Stairlift experiences

ericonabike Posts: 334 Forumite
First Anniversary Combo Breaker
edited 21 May 2013 at 10:47AM in Over 50s MoneySaving
My mother-in-law is 84 and living alone in her own home. She is reasonably spry and mobile, but the stairs are gradually becoming more and more of a challenge. And so we are starting to think about stairlifts - a subject of which I know nothing, save for the name Stannah!

Sshe lives in an end terrace house, with a dog leg staircase starting from the hall. right next to the front door.

I'd appreciate any experiences or advice that forumites may have, on the likely cost, feasibility and useability of these devices. She was in hospital recently to have a pacemaker fitted and they gave us a list of local suppliers, but I'd prefer to have at least some background knowledge before asking anyone to quote.



  • Savvy_Sue
    Savvy_Sue Posts: 46,018 Forumite
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    You could get in touch with the local Occupational Therapy dept and see if they will come out and assess your MIL's needs. It may be possible to get a stair lift that way: you will also avoid high pressured sales tactics.
    Signature removed for peace of mind
  • Thanks for that Sue - she was assessed by the OH people whilst in hospital, and they gave her a list of local chair lift suppliers. Suspect that's about the extent of their involvement!
  • wallbash
    wallbash Posts: 17,775 Forumite
    If you are thinking about it , and you can afford it , do it . I left it to late for my late father . His pride was the problem , then when he did need it , only got a very little use.

    Wish I had just done it much earlier.
  • As many stairlifts are little used it might be worth looking for companies which recondition used stairlifts. Whatever model you consider it would be worth looking at what useable width left on the stairs for able bodied visitors. My MIL had a stairlift installed and it left little room for walking on the stairs. I always felt this presented safety issues. Also if your MIL has any problems with mobility or strength in her hands make sure the controls will be easy for her to use.
  • My daughter works for a stair lift company. She would say pester the OH people some more - they might weaken.
    If you have to buy, be very wary of those that advertise nationally, they all overcharge hugely.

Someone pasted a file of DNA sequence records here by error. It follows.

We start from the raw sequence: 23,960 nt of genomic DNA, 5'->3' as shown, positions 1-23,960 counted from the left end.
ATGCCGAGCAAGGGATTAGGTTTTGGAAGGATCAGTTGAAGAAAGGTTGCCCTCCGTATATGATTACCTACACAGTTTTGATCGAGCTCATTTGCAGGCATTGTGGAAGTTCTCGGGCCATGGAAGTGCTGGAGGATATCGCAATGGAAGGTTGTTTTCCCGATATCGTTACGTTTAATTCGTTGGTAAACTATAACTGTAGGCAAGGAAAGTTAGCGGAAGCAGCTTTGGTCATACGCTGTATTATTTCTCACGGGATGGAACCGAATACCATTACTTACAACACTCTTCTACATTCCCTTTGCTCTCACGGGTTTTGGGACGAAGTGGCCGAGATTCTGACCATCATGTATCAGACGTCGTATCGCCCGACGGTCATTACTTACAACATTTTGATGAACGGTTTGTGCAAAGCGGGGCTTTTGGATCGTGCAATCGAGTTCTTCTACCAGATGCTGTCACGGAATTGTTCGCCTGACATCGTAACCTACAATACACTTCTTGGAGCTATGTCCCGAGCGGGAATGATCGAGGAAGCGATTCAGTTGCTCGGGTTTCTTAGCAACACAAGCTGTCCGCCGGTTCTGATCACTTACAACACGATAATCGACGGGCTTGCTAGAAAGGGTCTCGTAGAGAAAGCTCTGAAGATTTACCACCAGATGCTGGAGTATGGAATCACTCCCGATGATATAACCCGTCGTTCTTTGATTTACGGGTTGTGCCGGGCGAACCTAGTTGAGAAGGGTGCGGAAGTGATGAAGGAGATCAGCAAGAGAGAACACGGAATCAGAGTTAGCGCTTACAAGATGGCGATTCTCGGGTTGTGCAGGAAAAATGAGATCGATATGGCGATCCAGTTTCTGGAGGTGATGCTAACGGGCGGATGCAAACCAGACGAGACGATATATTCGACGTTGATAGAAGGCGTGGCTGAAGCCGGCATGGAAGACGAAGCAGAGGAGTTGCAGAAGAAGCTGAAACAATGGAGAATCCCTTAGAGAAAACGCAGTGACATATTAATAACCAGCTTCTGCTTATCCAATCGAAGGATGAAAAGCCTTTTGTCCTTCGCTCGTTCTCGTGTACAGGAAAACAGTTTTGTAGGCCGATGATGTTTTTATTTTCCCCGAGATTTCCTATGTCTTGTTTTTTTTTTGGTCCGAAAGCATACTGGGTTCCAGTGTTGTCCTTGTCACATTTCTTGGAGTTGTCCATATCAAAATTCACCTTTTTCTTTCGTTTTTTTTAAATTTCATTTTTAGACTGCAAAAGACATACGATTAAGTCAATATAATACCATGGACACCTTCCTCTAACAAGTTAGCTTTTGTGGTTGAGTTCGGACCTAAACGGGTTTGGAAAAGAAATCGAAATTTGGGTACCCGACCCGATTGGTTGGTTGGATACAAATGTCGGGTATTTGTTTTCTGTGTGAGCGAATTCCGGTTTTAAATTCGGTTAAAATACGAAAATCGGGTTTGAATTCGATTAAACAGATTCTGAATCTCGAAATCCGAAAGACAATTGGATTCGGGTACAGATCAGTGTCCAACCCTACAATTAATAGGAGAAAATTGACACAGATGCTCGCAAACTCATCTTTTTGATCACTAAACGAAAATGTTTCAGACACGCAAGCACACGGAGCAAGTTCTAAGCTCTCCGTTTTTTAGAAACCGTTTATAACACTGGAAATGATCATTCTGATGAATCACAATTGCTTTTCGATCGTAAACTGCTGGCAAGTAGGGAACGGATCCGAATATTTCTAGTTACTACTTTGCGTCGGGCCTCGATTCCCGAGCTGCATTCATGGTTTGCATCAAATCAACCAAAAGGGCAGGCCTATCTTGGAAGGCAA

Your OH people might tell you who they use.
    My daughter's company will supply any make, including Stannah (at a price !). The most common ones are from a firm in Birmingham and from another firm in Holland - neither of which sell direct to the public.
    These two makes last well, are reliable and reasonably priced - it is what they supply for all their OH work.
  • If it is a simple straight staircase, see if it is possible to get a second hand one from an executor.
    There must be thousands of little used stair lifts out there, being sold for peanuts.
  • Mojisola
    Mojisola Posts: 35,557 Forumite
    Name Dropper First Post First Anniversary
    She lives in an end terrace house, with a dog leg staircase starting from the hall. right next to the front door.

    This sounds as if it will be very expensive - curves increase the cost a lot and make it almost impossible to buy second-hand. Will the front door still open properly if the stair lift is at the bottom of the stairs?

    I think you'll need to get a couple of quotes and also ask the OTs to come and do an assessment at home. Our OTs gave me a list of things that Mum needed from a stairlift - paddle controls, swivel seat, and so on. If your MIL's house isn't suitable for a stairlift, she might have to start looking at moving.

    My parents had a Minivator stairlift, installed by a local company.

    I was shocked by the sales techniques of some of the salesmen who came to do quotes - it was just like the bad old days of double-glazing selling - very high quotes, if I phone the manager we might be able to reduce the price but only if you sign today, lies about other companies, etc.
  • How "dog's leg" is it ?
    At one extreme it could have a bend at top and bottom at the other it might be possible to have a single step up onto a platform from which a straight track runs up to a landing,
    The problem is that the salesman will want to sell something that a handyman can plug into a convenient socket.
    [The same thing applies to a gizmo called a "Bath Knight" that reels-in a length of cloth to lift a bather out of the bathwater.]
    Once it becomes a requirement to get a carpenter and an electrician on site, costs rise significantly, before even considering the need to make a special curved track.
  • I spoke to one of the local companies recommended by the hospital - after describing the layout of the stairs and house, she gave me a quote of around £3000 for a reconditioned unit. Quite impressed by their low-key approach - certainly not the double-glazing method! She could afford this, and so we'll watch and wait for a while, to see how she recuperates from her hospitalisation. If she returns to her previous form, then I think she'd be better off using the stairs while she can, but if not then we'll think again. Thanks all for your input on this - most helpful.
  • Buzby
    Buzby Posts: 8,275 Forumite
    I bought one for my Mum, it cost all of £350 and was an excellent buy. It appeared on eBay and the caveat was that I had to remove it from a house in Newport (300 miles away). This was achieved with basic tools and it gave excellent service.

    There appears to be a belief that fitting a stairlift is the exclusive domain of specialist companies - yet if you can lay laminate flooring or are moderately hand with tools, you can save a fortune.
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